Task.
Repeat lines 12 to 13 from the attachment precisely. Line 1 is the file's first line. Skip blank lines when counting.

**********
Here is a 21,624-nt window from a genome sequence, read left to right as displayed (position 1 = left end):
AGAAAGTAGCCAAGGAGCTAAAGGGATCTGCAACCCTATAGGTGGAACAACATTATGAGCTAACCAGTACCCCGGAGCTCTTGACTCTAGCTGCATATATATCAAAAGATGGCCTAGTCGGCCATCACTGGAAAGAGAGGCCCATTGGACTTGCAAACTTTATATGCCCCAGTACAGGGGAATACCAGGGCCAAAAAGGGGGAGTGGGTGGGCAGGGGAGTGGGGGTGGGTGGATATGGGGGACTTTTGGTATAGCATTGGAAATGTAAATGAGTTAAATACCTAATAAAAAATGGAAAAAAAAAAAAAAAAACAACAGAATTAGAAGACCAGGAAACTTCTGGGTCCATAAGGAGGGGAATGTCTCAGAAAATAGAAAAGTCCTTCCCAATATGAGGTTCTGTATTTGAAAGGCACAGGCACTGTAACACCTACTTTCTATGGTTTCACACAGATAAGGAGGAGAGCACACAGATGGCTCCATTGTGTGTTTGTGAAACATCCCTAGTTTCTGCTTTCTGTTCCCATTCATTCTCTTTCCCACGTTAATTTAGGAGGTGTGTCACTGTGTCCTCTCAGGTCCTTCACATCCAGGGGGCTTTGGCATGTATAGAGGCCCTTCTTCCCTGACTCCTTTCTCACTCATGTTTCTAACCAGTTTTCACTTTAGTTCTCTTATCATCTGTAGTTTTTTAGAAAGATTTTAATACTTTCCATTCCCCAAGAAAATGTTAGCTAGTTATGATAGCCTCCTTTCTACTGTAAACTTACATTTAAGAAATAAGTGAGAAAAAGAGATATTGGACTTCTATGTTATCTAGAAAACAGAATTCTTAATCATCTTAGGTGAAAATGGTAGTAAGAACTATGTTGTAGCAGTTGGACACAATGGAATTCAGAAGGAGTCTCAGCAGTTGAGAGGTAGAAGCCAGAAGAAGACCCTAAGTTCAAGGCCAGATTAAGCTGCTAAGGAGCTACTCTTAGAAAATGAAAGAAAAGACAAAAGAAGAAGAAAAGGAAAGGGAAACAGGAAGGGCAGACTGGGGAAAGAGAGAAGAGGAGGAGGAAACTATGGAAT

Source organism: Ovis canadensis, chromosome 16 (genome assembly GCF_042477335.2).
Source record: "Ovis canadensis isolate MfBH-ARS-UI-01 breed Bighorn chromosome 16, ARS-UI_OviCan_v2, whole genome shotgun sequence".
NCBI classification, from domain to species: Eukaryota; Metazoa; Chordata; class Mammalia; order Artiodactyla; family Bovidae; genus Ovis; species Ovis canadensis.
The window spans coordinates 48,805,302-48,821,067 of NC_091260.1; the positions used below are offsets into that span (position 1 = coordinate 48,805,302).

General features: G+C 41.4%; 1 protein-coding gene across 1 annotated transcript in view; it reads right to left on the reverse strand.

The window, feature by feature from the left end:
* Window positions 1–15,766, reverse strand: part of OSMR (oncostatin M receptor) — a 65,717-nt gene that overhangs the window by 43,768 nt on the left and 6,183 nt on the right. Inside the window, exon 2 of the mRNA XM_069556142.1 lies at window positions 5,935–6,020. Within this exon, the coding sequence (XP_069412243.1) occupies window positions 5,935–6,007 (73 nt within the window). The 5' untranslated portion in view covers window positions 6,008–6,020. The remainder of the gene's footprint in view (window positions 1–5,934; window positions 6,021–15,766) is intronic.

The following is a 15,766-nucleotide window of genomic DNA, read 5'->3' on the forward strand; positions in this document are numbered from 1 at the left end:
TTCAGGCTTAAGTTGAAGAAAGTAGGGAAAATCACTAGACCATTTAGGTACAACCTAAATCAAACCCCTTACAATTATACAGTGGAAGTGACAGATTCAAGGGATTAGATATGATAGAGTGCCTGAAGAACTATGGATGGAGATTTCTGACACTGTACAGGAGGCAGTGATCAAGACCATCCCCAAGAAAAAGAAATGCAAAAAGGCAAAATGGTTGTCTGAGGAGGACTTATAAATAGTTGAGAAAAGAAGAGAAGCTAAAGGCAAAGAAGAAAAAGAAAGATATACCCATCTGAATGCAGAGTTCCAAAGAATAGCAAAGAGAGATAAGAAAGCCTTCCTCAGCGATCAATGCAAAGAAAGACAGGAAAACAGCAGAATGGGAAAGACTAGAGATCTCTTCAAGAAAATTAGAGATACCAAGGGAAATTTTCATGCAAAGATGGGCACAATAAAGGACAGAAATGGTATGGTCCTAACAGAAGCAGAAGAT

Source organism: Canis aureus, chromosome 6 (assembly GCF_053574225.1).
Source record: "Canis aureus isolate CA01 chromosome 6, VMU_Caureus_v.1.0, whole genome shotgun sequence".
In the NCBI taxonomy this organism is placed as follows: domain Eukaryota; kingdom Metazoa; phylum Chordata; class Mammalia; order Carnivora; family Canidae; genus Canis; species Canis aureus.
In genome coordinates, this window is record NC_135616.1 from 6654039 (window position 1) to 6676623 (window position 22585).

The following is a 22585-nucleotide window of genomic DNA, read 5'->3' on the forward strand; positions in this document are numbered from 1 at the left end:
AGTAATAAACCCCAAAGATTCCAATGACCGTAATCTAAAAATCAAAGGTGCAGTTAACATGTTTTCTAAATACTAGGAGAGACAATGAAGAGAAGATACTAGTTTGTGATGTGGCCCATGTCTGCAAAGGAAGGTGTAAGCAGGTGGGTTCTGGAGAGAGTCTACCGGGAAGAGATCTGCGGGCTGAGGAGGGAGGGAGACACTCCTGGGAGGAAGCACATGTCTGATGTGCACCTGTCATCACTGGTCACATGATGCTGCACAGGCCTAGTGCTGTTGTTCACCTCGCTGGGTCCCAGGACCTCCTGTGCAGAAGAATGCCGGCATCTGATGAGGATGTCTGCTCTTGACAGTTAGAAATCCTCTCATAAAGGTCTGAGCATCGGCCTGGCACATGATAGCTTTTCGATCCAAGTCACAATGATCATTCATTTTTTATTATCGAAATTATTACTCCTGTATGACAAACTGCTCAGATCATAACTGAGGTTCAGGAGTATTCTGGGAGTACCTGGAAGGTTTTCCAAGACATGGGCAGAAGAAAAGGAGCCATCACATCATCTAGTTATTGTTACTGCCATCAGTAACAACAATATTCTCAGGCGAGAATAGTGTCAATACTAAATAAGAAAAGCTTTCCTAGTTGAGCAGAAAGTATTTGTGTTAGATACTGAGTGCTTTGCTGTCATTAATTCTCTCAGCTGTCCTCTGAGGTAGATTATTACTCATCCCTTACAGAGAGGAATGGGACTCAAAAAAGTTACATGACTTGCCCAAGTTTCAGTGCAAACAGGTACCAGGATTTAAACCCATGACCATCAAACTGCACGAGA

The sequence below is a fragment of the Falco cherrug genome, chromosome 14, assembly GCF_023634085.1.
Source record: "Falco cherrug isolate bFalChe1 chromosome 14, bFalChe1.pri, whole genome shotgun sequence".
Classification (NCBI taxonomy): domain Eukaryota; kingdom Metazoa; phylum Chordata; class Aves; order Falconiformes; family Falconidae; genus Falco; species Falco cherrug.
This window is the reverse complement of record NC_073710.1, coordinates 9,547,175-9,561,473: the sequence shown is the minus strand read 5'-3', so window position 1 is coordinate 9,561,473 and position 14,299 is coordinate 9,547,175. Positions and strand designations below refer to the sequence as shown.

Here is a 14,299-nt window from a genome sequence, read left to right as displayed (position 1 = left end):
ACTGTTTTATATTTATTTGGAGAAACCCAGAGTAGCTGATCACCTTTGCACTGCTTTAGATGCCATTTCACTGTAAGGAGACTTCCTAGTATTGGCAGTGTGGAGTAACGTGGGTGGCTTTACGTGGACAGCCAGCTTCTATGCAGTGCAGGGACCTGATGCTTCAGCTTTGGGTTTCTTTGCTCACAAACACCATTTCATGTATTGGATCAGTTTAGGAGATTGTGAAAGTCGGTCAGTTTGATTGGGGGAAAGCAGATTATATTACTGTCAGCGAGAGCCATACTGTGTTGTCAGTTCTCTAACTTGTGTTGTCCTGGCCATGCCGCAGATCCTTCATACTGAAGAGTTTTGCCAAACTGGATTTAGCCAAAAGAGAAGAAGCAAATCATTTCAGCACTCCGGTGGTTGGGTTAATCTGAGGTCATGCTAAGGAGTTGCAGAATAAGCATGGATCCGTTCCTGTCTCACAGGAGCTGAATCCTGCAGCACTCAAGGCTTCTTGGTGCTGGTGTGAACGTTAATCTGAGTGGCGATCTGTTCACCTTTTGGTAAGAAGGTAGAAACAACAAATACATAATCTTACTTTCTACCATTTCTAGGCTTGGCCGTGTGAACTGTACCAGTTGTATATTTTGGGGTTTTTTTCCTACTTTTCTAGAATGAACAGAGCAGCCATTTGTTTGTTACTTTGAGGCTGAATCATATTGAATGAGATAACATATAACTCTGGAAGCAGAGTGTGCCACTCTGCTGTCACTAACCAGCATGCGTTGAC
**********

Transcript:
Source organism: Canis aureus, chromosome 6 (assembly GCF_053574225.1).
Source record: "Canis aureus isolate CA01 chromosome 6, VMU_Caureus_v.1.0, whole genome shotgun sequence".